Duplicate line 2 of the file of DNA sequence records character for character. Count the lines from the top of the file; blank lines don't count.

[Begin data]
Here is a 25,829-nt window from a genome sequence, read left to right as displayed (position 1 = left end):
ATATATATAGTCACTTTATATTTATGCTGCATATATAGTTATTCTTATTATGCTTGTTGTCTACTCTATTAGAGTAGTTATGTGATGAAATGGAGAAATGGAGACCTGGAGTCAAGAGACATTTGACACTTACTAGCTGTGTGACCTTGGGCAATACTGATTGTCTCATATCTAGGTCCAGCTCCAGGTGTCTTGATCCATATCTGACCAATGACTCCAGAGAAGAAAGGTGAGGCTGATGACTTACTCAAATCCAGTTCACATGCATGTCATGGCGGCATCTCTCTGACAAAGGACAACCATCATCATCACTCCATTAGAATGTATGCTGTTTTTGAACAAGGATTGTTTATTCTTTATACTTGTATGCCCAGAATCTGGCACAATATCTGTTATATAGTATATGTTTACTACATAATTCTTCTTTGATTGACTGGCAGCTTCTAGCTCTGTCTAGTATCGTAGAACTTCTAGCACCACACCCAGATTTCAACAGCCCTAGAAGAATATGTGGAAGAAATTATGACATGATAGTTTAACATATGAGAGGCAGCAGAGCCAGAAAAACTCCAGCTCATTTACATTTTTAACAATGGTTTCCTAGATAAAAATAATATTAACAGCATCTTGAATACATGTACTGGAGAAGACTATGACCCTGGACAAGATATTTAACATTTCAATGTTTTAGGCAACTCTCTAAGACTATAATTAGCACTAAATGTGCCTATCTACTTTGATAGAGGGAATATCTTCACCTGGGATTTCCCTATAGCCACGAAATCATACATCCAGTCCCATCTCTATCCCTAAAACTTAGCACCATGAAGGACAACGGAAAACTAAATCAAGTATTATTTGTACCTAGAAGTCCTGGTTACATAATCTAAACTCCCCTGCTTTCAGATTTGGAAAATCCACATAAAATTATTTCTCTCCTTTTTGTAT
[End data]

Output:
ATATATATAGTCACTTTATATTTATGCTGCATATATAGTTATTCTTATTATGCTTGTTGTCTACTCTATTAGAGTAGTTATGTGATGAAATGGAGAAATGGAGACCTGGAGTCAAGAGACATTTGACACTTACTAGCTGTGTGACCTTGGGCAATACTGATTGTCTCATATCTAGGTCCAGCTCCAGGTGTCTTGATCCATATCTGACCAATGACTCCAGAGAAGAAAGGTGAGGCTGATGACTTACTCAAATCCAGTTCACATGCATGTCATGGCGGCATCTCTCTGACAAAGGACAACCATCATCATCACTCCATTAGAATGTATGCTGTTTTTGAACAAGGATTGTTTATTCTTTATACTTGTATGCCCAGAATCTGGCACAATATCTGTTATATAGTATATGTTTACTACATAATTCTTCTTTGATTGACTGGCAGCTTCTAGCTCTGTCTAGTATCGTAGAACTTCTAGCACCACACCCAGATTTCAACAGCCCTAGAAGAATATGTGGAAGAAATTATGACATGATAGTTTAACATATGAGAGGCAGCAGAGCCAGAAAAACTCCAGCTCATTTACATTTTTAACAATGGTTTCCTAGATAAAAATAATATTAACAGCATCTTGAATACATGTACTGGAGAAGACTATGACCCTGGACAAGATATTTAACATTTCAATGTTTTAGGCAACTCTCTAAGACTATAATTAGCACTAAATGTGCCTATCTACTTTGATAGAGGGAATATCTTCACCTGGGATTTCCCTATAGCCACGAAATCATACATCCAGTCCCATCTCTATCCCTAAAACTTAGCACCATGAAGGACAACGGAAAACTAAATCAAGTATTATTTGTACCTAGAAGTCCTGGTTACATAATCTAAACTCCCCTGCTTTCAGATTTGGAAAATCCACATAAAATTATTTCTCTCCTTTTTGTAT